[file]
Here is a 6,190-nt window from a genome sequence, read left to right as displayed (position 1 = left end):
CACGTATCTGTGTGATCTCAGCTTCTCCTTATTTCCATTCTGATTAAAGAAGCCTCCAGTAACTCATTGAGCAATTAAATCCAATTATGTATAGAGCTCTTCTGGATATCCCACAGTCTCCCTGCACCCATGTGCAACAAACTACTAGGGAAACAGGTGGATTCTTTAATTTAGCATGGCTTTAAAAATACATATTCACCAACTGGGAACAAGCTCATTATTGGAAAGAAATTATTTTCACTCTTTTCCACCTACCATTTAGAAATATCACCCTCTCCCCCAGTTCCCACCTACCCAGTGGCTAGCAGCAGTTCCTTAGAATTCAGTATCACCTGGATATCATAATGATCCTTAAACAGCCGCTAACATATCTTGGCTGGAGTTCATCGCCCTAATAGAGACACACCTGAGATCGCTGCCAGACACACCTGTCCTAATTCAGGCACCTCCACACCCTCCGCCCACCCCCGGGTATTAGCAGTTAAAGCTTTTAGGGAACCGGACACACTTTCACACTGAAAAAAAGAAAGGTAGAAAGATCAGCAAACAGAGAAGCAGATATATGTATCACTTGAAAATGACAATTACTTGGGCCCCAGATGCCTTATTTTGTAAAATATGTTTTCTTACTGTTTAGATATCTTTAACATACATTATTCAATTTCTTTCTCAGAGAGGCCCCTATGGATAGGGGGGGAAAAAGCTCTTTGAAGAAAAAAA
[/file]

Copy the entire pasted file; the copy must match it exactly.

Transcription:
Here is a 6,190-nt window from a genome sequence, read left to right as displayed (position 1 = left end):
CACGTATCTGTGTGATCTCAGCTTCTCCTTATTTCCATTCTGATTAAAGAAGCCTCCAGTAACTCATTGAGCAATTAAATCCAATTATGTATAGAGCTCTTCTGGATATCCCACAGTCTCCCTGCACCCATGTGCAACAAACTACTAGGGAAACAGGTGGATTCTTTAATTTAGCATGGCTTTAAAAATACATATTCACCAACTGGGAACAAGCTCATTATTGGAAAGAAATTATTTTCACTCTTTTCCACCTACCATTTAGAAATATCACCCTCTCCCCCAGTTCCCACCTACCCAGTGGCTAGCAGCAGTTCCTTAGAATTCAGTATCACCTGGATATCATAATGATCCTTAAACAGCCGCTAACATATCTTGGCTGGAGTTCATCGCCCTAATAGAGACACACCTGAGATCGCTGCCAGACACACCTGTCCTAATTCAGGCACCTCCACACCCTCCGCCCACCCCCGGGTATTAGCAGTTAAAGCTTTTAGGGAACCGGACACACTTTCACACTGAAAAAAAGAAAGGTAGAAAGATCAGCAAACAGAGAAGCAGATATATGTATCACTTGAAAATGACAATTACTTGGGCCCCAGATGCCTTATTTTGTAAAATATGTTTTCTTACTGTTTAGATATCTTTAACATACATTATTCAATTTCTTTCTCAGAGAGGCCCCTATGGATAGGGGGGGAAAAAGCTCTTTGAAGAAAAAAA